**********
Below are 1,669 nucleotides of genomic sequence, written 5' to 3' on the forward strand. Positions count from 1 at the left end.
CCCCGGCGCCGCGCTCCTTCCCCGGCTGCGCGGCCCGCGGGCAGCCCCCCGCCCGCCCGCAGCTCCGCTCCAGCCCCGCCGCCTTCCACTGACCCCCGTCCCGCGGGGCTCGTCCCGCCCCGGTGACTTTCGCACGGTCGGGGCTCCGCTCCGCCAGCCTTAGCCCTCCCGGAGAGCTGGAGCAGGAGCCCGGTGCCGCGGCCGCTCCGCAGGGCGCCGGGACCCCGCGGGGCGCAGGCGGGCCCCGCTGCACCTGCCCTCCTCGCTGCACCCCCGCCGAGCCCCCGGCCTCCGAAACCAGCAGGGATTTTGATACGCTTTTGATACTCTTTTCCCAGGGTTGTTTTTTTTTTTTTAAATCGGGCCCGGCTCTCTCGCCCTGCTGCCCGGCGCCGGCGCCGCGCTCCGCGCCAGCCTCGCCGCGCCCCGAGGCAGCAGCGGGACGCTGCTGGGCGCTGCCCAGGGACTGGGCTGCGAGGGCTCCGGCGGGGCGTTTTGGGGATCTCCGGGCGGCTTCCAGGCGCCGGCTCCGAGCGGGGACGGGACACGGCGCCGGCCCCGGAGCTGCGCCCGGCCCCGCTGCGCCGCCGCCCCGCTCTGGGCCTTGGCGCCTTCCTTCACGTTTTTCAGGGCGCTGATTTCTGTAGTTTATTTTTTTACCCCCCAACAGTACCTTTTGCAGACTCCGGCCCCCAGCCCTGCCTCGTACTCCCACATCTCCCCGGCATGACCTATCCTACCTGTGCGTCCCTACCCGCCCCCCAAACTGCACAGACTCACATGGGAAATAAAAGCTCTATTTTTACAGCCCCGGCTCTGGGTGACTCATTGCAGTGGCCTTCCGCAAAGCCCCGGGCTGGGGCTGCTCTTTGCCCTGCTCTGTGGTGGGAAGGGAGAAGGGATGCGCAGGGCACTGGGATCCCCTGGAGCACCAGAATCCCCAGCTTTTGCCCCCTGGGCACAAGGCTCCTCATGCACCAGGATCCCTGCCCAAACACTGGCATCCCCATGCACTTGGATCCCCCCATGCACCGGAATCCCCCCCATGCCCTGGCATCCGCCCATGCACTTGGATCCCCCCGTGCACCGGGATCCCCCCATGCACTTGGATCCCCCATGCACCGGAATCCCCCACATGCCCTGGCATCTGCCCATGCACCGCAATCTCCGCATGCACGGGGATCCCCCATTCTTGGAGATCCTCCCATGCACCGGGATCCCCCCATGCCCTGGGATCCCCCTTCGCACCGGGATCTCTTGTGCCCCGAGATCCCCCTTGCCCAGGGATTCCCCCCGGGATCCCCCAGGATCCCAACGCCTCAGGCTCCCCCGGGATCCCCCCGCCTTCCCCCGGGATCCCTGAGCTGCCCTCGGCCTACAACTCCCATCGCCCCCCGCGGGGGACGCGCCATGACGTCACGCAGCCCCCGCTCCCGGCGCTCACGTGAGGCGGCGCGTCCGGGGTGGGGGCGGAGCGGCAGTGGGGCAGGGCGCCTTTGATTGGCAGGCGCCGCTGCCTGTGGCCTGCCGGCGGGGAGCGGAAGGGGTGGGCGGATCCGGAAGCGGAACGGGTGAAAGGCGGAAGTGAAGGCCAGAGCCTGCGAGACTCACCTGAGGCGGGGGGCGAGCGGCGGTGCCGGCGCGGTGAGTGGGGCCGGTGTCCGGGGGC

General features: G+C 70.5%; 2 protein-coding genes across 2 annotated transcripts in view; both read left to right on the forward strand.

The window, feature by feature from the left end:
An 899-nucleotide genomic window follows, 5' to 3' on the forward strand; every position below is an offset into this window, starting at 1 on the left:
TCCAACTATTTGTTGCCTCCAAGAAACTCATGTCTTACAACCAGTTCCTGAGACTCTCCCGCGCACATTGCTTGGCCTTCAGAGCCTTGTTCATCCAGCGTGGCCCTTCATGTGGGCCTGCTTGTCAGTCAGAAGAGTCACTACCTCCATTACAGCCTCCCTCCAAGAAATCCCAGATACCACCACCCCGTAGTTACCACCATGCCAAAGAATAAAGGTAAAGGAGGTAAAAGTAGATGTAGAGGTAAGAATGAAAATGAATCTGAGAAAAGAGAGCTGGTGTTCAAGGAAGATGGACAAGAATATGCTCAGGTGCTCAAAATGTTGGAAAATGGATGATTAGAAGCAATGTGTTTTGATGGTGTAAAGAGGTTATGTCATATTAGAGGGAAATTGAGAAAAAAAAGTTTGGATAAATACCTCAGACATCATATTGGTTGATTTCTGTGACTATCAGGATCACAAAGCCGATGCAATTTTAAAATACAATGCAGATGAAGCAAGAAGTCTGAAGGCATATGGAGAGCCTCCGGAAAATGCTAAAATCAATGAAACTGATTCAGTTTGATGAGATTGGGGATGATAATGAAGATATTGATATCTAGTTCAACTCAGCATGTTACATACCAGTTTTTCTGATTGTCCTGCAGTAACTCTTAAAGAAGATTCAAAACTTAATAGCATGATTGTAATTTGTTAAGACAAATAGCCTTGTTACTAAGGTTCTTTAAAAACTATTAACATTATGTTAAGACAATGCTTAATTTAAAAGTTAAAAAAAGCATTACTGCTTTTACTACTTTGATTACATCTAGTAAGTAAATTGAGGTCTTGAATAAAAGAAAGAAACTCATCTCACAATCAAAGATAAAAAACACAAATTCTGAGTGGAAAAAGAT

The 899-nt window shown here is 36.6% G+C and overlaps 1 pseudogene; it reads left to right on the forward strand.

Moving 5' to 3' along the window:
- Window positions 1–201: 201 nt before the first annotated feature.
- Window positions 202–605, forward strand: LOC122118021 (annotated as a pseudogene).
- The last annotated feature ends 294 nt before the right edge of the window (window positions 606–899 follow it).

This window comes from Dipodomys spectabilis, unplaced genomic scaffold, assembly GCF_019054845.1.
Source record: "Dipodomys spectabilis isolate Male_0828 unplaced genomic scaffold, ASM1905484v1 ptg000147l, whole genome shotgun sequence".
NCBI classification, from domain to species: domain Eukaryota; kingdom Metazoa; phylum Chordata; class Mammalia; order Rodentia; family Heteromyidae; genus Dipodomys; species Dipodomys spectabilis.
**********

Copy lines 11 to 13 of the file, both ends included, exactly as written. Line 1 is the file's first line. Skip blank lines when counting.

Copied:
- The last annotated feature ends 294 nt before the right edge of the window (window positions 606–899 follow it).

This window comes from Dipodomys spectabilis, unplaced genomic scaffold, assembly GCF_019054845.1.
Source record: "Dipodomys spectabilis isolate Male_0828 unplaced genomic scaffold, ASM1905484v1 ptg000147l, whole genome shotgun sequence".